We don’t run corporate ads. We don’t shake our readers down for money every month or every quarter like some other sites out there. We only ask you once a year, but when we ask we mean it. So, please, help as much as you can. We provide our site for free to all, but the bandwidth we pay to do so doesn’t come cheap. All contributions are tax-deductible.
Only occasionally, in contrast to anecdotes from Kathmandu’s fashion conscious upper class occupied with their tech and music trends and the city’s new eateries, and avoiding dismal stories of government incompetence and rising poverty and hopelessness, I encounter a refreshingly rare testimonial. Today Purna Tamang’s personal life is advancing with optimism and pride. This absent of any envy for luxuries a relative in Texas enjoys, and without a dollar’s aid from the plethora of wasteful international charities jammed into Nepal’s capital.
It’s an hour-long drive through Kathmandu’s slow moving traffic on a sultry and dusty pre-monsoon morning. So I have ample time to talk with Purna. From the moment I peer into the taxi driver’s window, I’m attracted by his smile. Purna’s golden-hued round face is inviting and obliging. Inside, I ease into the comfort of a new car, one of a fleet of over 1,500 vehicles recently imported, many of them Purna’s India-Hyundai model (an India-Korea partnership) that further clogs these chaotic streets.
The windows can be closed so dust and noise are less than usual; and the taxi’s still virgin springs make our ride over the city’s potholed roads infinitely more bearable. This car itself leads me into conversation on the progress of Purna’s life. Hyundai’s a good company; how long since you bought it? “Yes, India-made. Six months only. I buy with some bank loan—small interest. He explains the purchase price is about 640,000. Nepali Rupees (~$6,400.) but his cost rises to 1,650,000. (~$16,000.) after the obligatory 252% tax on what’s viewed as a luxury.
We would talk later regarding his taxi business. Meanwhile, always curious about personal histories, I proceed with the question that starts any introduction in Nepal—Your hometown? “Kavre”, he replies. I recognize Kavre because it’s one of those five districts bordering Kathmandu Valley badly stricken by the earthquake a last year. Before I can pursue this topical issue, Purna continues; “But my house is here in Dallu” (the neighborhood where I found him). “I live here with wife, my children. My daughter’s in class 8, my son, class 3”. In the next hour I learn this man is Purna Tamang, so he’s of the Tamang ethnic group; his wife is Sherpa and Purna knows Solu district –in the middle hills NE of Kathmandu—her birthplace. He eagerly volunteers: “my love marriage”, then chuckles. (Love marriages are uncommon; and to volunteer this personal information to strangers is even more unusual.)
Purna’s parents live in Kavre where they farm 16 ropani (about 2 acres) of good land (probably along a riverbed). “My father-mother are 70, too old for farm-work. My father, he sees everything, looks, orders.” They grow vegetables, potatoes, and ____–selling all their crops in Kathmandu. The property is hardly 90 minutes by road from the capital so the urban market is handy and profitable. There is more: “My brother, he has a tractor, not big; 500 ($5.00) one hour to service others’ lands in Kavre. Good business.” He repeats approvingly: “Good business: one hour—rupees 500”. Still more: “And buffalo- not cow- buffalo, good fat in buffalo; one buffalo gives rupees 30,000 monthly milk. We sell to government in Kathmandu— DDC (Dairy Development Corporation)”.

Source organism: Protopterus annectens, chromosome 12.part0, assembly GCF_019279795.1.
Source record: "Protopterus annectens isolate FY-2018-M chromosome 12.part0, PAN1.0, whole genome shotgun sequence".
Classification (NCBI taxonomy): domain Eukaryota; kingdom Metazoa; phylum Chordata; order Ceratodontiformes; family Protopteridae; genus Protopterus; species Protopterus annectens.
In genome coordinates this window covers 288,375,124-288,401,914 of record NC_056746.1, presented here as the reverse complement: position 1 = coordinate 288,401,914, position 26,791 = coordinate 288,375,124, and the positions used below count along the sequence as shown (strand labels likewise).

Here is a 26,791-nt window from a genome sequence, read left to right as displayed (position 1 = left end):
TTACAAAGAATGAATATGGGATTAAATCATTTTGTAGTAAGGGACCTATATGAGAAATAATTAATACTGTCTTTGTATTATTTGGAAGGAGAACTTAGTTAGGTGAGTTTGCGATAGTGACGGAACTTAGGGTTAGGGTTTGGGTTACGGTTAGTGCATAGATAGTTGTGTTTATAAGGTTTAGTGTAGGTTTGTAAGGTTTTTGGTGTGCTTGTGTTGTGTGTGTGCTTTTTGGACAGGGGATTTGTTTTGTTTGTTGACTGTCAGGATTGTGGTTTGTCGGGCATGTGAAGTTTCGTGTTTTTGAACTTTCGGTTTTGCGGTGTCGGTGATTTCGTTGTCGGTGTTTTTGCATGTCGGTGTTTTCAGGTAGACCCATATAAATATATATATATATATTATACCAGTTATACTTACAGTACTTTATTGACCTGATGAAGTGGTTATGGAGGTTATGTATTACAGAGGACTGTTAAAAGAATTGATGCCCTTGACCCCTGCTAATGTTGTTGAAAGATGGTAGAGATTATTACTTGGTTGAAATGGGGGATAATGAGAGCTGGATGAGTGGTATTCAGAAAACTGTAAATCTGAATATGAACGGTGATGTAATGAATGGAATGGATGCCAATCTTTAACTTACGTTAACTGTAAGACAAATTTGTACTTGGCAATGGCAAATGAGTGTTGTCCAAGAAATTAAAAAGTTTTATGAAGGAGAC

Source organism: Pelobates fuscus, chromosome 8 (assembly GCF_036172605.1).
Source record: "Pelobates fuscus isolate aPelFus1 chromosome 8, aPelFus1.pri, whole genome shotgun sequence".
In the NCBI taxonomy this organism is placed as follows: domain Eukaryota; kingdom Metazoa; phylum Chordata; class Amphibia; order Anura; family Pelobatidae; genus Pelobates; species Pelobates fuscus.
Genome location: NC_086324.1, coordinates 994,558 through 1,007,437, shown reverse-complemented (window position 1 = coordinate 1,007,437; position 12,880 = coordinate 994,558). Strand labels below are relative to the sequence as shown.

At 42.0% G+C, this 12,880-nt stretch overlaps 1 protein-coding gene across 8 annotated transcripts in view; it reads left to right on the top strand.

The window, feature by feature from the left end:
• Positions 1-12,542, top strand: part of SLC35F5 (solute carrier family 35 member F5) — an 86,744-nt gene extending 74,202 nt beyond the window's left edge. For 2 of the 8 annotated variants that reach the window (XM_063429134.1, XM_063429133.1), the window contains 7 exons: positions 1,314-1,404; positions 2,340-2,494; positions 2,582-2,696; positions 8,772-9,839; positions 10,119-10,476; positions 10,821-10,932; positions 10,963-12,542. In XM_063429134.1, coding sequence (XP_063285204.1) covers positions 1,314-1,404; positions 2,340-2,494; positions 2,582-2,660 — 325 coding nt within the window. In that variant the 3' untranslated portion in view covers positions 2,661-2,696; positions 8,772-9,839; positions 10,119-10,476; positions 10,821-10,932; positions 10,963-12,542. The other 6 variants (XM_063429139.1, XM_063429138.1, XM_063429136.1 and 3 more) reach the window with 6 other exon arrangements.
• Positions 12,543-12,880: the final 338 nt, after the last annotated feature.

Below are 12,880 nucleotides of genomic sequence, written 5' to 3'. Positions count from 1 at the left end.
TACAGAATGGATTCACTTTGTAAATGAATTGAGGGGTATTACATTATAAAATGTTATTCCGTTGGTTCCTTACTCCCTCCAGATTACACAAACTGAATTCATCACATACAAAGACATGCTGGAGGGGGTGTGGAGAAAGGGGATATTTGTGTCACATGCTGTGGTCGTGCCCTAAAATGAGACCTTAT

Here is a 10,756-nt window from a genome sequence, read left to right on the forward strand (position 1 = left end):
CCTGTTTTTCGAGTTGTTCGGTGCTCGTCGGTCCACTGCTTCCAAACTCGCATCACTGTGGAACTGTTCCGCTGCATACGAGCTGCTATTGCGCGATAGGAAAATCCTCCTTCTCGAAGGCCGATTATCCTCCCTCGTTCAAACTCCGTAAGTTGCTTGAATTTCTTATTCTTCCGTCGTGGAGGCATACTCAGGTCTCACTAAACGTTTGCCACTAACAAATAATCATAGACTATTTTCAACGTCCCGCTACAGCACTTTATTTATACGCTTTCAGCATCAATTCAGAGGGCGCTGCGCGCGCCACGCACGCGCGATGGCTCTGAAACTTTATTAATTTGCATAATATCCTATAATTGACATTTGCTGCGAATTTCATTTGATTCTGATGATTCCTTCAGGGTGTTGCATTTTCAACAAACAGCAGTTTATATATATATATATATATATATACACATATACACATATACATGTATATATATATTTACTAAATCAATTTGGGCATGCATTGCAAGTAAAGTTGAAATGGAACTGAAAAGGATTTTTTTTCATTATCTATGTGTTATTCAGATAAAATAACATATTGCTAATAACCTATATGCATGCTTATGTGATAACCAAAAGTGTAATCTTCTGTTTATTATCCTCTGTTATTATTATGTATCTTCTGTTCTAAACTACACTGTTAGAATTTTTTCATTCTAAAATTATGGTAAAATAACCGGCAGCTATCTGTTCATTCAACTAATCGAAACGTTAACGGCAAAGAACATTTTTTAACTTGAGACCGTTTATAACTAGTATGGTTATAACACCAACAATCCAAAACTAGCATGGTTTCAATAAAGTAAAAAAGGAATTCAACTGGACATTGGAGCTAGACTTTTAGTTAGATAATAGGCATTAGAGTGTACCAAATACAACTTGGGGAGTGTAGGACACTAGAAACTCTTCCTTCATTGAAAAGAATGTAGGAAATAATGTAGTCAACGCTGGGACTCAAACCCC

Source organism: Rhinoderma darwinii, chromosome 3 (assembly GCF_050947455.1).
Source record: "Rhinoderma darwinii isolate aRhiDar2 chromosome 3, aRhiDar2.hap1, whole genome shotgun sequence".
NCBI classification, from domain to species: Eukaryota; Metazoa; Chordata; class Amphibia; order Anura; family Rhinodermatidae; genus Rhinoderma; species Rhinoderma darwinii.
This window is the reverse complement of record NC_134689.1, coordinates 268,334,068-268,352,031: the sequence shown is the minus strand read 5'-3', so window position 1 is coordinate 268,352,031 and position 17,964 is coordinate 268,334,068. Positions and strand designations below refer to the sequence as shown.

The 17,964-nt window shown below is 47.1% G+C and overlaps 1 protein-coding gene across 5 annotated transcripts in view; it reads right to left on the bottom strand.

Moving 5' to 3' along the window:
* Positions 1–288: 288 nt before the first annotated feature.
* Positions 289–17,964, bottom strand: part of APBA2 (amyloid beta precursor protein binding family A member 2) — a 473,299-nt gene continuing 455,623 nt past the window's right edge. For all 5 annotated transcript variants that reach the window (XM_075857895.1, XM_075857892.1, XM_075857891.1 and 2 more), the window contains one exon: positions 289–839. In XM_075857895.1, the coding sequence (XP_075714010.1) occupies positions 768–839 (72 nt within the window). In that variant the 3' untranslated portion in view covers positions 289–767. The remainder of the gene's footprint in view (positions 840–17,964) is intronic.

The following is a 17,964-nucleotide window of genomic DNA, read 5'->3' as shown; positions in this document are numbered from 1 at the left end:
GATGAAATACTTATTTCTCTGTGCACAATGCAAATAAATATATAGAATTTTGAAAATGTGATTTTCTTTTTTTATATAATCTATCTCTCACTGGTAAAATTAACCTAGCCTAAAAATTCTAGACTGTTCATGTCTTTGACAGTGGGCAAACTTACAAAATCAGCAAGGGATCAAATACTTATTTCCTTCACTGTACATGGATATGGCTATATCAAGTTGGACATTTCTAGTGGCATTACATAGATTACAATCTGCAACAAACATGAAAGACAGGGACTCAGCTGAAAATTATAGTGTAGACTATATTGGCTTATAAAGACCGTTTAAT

So why don’t you join your brother? Surely such a productive family business is better than taxi. “No. I stay in Kathmandu for children’s education. My daughter is very clever; she is 14 and I wait she finish high school, then go to college, then later I and wife go to Kavre village. “I will buy buffalo.” (Purna speaks unequivocally about this plan.)
And your young son? “My daughter, she will look after him when she is in college; son is not well, not capable boy; she will take care. She can do anything- my daughter will be successful. I send to a good schools here–private school: rupees 4000 monthly for daughter; one month, 1000 for son.” Every year 60,000.—more– for my children education.”
I start calculating; if Purna’s wife is not an income earner (although I later learn that she’s currently in the village and involved in marketing their farm produce), can a driver support this lifestyle? “I have 3000 daily from this car—3000 after petrol, food, after bank loan. I have second car, other driver. He pay me 1000 daily; all petrol costs/fixing car, he pay. So I have 4000 daily.” When I opine that it seems not much, he retorts: “It’s good; I am happy. I love Nepal.”
Purna, now 50, must have been one of the first of what has become a deluge of Nepali laborers to Arab Gulf States. It was long ago; he altered his age so he could qualify, returned to Nepal aged 35, 15 years ago. With some of his earnings, he purchased his vehicles. He tells me with pride: “I speak Arabic; it’s easy, nice language, easy” and proffers a few examples. “I learn my English in Saudi; not good, not like daughter, but I can speak. I speak Newari” (a language with its own grammar and script which few outside Nepal’s Newar community manage); “I speak Tamang.” And Sherpa? I challenge; “Of course, my wife is Sherpa. My children’s names Sherpa too: my daughter is Tashi Dolma Lama; my son Ang Norbu Lama.”